Is this quarter-billion-dollar transaction the most expensive residential real estate transaction in Ottawa history?
A three-building rental apartment complex in Westboro sold for $ 267 million in what is arguably the largest residential real estate transaction in Ottawa history.
Homestead Land Holdings purchased Island Park Towers at 185, 195 and 200 Clearview Ave., just west of Island Park Drive, in a deal reached last week. CBRE, who helped negotiate the sale, said the previous owner was a private developer from Montreal who had owned the buildings for more than a decade.
According to LinkedIn, the former property manager was Montreal-based Acmon Inc.
Nico Zentil, senior vice president of capital markets in CBRE’s Ottawa office, said a residential transaction of this size in the city was unprecedented.
“It’s extremely rare that you see something of this scale and quality surfacing in a market like Ottawa, which is quite tightly controlled,” he told OBJ.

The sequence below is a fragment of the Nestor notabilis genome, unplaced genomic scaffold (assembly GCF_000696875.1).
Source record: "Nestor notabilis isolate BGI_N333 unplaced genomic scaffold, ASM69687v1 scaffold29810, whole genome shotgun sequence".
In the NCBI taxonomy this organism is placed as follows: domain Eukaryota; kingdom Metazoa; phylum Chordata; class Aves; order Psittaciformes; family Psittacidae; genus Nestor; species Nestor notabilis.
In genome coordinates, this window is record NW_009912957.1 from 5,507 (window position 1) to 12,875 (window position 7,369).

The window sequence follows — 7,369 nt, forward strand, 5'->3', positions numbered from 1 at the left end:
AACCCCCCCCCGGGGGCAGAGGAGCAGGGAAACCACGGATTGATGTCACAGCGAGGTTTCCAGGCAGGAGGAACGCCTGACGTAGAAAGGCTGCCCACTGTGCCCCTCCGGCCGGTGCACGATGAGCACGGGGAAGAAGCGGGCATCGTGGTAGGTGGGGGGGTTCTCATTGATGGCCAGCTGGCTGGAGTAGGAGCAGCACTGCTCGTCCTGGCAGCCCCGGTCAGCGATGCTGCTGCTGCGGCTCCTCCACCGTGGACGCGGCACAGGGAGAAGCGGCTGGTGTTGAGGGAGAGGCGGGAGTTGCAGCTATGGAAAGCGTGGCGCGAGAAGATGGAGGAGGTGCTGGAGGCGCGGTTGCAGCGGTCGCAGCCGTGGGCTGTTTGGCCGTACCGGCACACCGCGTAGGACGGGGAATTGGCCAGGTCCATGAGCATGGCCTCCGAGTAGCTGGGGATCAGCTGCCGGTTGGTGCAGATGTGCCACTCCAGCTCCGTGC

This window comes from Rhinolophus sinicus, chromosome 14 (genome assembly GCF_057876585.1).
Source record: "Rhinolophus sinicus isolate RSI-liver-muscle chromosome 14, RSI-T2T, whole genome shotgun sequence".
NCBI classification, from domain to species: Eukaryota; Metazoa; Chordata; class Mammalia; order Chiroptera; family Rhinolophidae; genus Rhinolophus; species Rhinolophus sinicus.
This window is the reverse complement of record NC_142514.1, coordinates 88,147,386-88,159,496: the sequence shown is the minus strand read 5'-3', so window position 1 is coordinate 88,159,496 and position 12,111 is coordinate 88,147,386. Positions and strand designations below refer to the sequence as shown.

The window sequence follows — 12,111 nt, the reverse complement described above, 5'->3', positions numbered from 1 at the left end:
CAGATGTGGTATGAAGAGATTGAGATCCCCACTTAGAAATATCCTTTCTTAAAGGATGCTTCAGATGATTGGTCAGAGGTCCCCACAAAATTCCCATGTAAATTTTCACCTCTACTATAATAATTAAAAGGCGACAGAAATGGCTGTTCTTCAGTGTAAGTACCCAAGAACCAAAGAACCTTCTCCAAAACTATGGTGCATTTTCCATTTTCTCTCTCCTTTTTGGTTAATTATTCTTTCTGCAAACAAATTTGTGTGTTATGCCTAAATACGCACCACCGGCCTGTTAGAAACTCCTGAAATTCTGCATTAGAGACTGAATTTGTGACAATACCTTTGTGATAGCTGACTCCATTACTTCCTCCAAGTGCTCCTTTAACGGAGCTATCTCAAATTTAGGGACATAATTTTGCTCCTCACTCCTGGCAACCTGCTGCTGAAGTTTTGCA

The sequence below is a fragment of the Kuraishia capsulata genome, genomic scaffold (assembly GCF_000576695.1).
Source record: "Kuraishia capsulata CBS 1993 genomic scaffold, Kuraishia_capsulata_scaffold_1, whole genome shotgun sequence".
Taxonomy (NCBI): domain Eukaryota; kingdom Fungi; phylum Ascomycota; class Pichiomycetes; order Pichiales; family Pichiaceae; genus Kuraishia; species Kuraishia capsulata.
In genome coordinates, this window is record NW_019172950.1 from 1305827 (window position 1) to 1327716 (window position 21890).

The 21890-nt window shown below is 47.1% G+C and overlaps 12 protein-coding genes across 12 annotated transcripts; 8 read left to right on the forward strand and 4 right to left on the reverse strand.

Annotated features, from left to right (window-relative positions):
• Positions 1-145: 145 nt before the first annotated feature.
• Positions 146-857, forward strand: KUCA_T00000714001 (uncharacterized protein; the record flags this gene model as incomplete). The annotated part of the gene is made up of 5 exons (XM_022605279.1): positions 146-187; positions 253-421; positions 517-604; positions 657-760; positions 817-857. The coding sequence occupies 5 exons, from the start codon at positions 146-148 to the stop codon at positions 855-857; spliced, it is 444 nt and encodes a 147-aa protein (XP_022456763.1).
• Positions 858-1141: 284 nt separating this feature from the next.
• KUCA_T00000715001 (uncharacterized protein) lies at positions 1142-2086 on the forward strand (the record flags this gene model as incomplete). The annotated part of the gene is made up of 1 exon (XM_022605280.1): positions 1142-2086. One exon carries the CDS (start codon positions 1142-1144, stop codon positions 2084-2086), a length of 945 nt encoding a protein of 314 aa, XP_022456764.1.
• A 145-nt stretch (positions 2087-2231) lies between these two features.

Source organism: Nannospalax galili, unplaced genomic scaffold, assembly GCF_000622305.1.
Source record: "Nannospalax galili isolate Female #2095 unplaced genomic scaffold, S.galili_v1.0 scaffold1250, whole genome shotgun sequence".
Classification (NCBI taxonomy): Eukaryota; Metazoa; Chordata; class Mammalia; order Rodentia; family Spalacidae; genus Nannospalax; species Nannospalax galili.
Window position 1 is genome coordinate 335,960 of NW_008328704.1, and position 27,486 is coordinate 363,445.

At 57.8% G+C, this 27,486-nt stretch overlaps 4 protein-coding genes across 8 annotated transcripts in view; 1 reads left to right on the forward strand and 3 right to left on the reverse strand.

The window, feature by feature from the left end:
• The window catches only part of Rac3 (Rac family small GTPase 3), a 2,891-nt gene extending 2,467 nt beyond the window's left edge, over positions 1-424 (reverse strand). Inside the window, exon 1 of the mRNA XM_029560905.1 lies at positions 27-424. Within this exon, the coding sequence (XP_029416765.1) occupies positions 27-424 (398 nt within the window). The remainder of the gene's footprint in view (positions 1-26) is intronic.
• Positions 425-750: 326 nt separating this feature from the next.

The buildings contain 642 suites and two commercial units. According to the Homestead website, the apartments are being modernized with new stone cabinets and counters as well as new appliances, lighting and flooring.
The Kingston-based company already owns and manages two dozen properties in the National Capital Region and recently applied for the construction of a 25-story apartment tower with 235 units near Baseline and Greenbank Roads.
Homestead did not immediately respond to requests for comment on Wednesday.
Zentil said CBRE’s Ottawa, Toronto and Montreal offices began marketing Island Park towers in May. He said the properties were “hotly sought after” and had attracted several bidders, calling the award “a testament to the strength of the Ottawa residential market right now.”
As Ottawa’s rental vacancy rate more than doubled to 3.9% last year, as a flood of new homes came online along with the student population and the city’s new immigrants – groups that rent rather than buy – has plummeted in the wake of the pandemic, Zentil predicts the market will rebound quickly.
“Ottawa’s appetite for large multi-network transactions appears to be fairly constant,” he said, adding that institutional investors tend to view the city as a “safe haven” for capital due to its stable economy and relatively large student population.
Zentil said the volume of trade deals in the capital was also starting to increase as confidence in the economy slowly recovered.
“We’ve had a bit of a dormant year,” Zentil said. “I think that by the end of 2021 we are all going to be pleasantly surprised at the level of investment volume that we will see in this city. “